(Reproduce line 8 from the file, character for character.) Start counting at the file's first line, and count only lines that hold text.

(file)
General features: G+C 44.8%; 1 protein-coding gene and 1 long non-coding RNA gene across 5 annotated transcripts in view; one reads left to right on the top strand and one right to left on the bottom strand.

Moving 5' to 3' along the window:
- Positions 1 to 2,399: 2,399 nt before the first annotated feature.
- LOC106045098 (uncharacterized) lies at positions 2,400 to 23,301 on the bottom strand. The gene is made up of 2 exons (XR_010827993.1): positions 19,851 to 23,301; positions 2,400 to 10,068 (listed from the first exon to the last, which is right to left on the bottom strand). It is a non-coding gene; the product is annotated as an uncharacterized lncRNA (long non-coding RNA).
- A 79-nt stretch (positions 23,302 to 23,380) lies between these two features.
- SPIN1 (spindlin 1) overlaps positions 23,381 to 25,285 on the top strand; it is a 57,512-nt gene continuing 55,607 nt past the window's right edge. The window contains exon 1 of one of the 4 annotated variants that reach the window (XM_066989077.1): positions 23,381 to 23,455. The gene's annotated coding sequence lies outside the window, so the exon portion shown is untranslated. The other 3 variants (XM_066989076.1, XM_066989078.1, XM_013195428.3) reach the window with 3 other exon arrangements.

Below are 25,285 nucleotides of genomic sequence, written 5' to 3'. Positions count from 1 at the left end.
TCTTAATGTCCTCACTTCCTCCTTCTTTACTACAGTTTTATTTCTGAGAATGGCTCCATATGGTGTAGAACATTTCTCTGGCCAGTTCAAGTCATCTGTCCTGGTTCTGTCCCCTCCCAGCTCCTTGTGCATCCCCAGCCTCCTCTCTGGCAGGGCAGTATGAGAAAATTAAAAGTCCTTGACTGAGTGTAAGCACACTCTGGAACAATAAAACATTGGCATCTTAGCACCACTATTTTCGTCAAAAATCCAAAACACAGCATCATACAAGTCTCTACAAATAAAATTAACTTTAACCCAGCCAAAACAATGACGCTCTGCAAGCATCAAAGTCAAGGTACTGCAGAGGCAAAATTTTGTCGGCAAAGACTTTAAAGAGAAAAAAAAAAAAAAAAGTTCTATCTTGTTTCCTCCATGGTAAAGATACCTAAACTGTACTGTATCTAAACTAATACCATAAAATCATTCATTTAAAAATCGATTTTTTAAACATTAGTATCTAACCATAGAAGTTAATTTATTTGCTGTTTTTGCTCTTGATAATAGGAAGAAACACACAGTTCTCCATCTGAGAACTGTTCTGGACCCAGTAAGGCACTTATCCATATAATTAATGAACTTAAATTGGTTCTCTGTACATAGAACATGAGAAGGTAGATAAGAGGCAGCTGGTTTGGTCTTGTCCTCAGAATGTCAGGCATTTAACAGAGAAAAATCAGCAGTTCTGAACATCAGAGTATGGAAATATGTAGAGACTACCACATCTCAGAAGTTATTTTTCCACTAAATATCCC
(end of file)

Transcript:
TCTTAATGTCCTCACTTCCTCCTTCTTTACTACAGTTTTATTTCTGAGAATGGCTCCATATGGTGTAGAACATTTCTCTGGCCAGTTCAAGTCATCTGTCCTGGTTCTGTCCCCTCCCAGCTCCTTGTGCATCCCCAGCCTCCTCTCTGGCAGGGCAGTATGAGAAAATTAAAAGTCCTTGACTGAGTGTAAGCACACTCTGGAACAATAAAACATTGGCATCTTAGCACCACTATTTTCGTCAAAAATCCAAAACACAGCATCATACAAGTCTCTACAAATAAAATTAACTTTAACCCAGCCAAAACAATGACGCTCTGCAAGCATCAAAGTCAAGGTACTGCAGAGGCAAAATTTTGTCGGCAAAGACTTTAAAGAGAAAAAAAAAAAAAAAAGTTCTATCTTGTTTCCTCCATGGTAAAGATACCTAAACTGTACTGTATCTAAACTAATACCATAAAATCATTCATTTAAAAATCGATTTTTTAAACATTAGTATCTAACCATAGAAGTTAATTTATTTGCTGTTTTTGCTCTTGATAATAGGAAGAAACACACAGTTCTCCATCTGAGAACTGTTCTGGACCCAGTAAGGCACTTATCCATATAATTAATGAACTTAAATTGGTTCTCTGTACATAGAACATGAGAAGGTAGATAAGAGGCAGCTGGTTTGGTCTTGTCCTCAGAATGTCAGGCATTTAACAGAGAAAAATCAGCAGTTCTGAACATCAGAGTATGGAAATATGTAGAGACTACCACATCTCAGAAGTTATTTTTCCACTAAATATCCC